A mathematics proof establishes the validity of a mathematics statement. Statements are assertions that can be broadly classified under two types: Existence statements and others. An existence statement asserts that objects with a given property exist.
Here is an existence statement: Given two rational numbers, there is a rational number between them.
An existence statement is proved in one of two ways. One way is to construct and exhibit the objects whose existence is postulated by the existence statement. This is called a constructive proof, which is a proof method. For instance, given two rational numbers a and b, we may consider the number (a+b)/2 and show that it is rational and lies between a and b  thus we have constructed a rational number lying between any two rational numbers. Clearly, constructions for some existence statements can be difficult and there are existence statements for which constructions are not known.
A second way to prove an existence statement is by proving that the objects in question must exist. This is a nonconstructive proof. A famous example of this is afforded by Cantor's proof of the nondenumerability of real numbers. Combining with his proof of the denumerability of rational numbers, it proves the existence of irrational numbers without actually constructing any irrational number.
Nonconstructive proofs are also used for proving statements other than existence statements.
In fact, these are the proofs used for proving statements other than existence statements.
Here is the summary of what we have discussed so far:
There are two kinds of proofs  constructive and nonconstructive. The only use of constructive proofs is in proving existence statements and sometimes it can be very difficult to find a constructive proof for a given existence statement. Nonconstructive proofs are used in proving statements other than existence statements; they are also used sometimes to prove existence statements.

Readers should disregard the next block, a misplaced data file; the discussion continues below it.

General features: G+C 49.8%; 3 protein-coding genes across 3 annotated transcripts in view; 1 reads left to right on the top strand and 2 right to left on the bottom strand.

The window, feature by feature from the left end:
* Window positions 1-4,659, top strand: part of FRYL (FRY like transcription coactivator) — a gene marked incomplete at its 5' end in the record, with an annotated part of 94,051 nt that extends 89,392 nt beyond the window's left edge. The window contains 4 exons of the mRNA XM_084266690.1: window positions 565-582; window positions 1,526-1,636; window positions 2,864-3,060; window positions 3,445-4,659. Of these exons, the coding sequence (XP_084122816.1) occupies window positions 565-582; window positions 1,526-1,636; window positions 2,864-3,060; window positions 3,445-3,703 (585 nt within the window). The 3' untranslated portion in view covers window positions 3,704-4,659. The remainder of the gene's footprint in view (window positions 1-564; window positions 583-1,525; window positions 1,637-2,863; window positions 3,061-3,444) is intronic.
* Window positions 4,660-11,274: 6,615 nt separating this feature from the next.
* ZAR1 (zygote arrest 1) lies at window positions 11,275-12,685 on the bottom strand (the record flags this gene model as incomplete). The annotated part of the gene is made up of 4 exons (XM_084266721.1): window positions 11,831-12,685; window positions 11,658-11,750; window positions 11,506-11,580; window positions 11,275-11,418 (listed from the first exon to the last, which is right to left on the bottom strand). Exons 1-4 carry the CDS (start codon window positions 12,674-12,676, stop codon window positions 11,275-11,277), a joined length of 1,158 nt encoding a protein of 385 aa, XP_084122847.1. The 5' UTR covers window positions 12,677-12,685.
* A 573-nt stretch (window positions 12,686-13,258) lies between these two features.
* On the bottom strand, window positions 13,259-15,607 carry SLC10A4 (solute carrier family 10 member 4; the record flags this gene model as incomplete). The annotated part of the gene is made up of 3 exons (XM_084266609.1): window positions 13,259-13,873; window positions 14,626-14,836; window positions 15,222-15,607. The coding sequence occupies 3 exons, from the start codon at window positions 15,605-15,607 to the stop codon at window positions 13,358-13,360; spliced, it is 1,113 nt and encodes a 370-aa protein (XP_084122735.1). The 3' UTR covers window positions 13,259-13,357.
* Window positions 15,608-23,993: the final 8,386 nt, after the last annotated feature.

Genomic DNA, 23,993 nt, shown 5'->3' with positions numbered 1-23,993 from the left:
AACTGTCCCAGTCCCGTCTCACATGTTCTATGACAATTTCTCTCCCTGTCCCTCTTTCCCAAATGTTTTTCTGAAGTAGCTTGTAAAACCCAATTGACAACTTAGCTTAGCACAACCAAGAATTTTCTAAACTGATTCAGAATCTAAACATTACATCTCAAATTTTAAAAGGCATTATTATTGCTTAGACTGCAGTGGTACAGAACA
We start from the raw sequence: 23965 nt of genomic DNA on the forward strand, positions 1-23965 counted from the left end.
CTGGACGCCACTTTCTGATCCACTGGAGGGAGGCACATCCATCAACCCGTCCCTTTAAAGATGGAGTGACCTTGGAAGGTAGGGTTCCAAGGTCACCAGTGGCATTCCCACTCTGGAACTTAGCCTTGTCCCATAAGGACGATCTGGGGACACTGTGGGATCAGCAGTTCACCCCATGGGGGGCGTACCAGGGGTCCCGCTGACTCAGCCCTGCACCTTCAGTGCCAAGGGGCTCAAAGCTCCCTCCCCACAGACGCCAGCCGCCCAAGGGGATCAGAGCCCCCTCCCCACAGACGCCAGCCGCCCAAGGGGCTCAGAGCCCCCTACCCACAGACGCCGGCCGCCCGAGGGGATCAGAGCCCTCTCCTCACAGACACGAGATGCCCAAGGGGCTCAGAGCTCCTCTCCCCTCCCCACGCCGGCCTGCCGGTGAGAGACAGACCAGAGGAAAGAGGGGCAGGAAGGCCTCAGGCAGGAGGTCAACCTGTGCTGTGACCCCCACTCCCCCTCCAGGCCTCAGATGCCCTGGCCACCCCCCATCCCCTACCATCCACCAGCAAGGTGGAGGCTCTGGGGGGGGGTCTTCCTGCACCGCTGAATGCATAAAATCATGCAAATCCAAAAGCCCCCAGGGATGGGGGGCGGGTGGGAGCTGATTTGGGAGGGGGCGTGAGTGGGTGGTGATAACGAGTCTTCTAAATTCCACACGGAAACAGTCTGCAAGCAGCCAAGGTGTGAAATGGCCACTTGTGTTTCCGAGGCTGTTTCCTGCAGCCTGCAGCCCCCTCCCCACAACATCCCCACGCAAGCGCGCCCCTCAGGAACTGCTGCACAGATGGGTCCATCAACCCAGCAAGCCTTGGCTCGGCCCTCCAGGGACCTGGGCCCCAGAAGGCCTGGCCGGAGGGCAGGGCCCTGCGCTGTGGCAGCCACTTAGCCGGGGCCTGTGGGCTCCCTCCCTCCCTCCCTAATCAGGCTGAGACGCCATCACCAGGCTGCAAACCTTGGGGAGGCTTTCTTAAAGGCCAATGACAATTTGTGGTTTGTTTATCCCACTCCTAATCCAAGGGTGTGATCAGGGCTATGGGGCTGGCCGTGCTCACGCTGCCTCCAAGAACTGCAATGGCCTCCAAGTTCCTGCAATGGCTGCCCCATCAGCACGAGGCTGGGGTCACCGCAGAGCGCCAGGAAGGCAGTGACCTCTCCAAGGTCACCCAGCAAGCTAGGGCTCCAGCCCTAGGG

The remainder of this discussion will be about nonconstructive proofs.
There are two kinds of nonconstructive proofs: Direct Proof and Indirect Proof.
Before we discuss these, we shall explain a technique called "Conditional Proof" that can be used in both direct and indirect proofs. Since Conditional Proof is applicable in any proof, we shall consider it a "special" inference rule.
This rule arises from a theorem in Propositional Logic, called the Deduction Theorem.
We recommend to younger students reading this page the first time to take a break here and return on a different day.
Deduction Theorem
If from a set of wffs G we can derive q from p_{1}, p_{2}, ¼ p_{n}, then we can derive (p_{n} É q) from p_{1}, p_{2}, ¼ p_{n1} and G.
We use the standard notation p_{1}, p_{2} q to say that q is derived from p_{1} and p_{2}. The Deduction Theorem says that if p_{1}, p_{2} q, then p_{1} É (p_{2} É q).
Deduction Theorem justifies the technique known as the Rule of Conditional Proof (CP).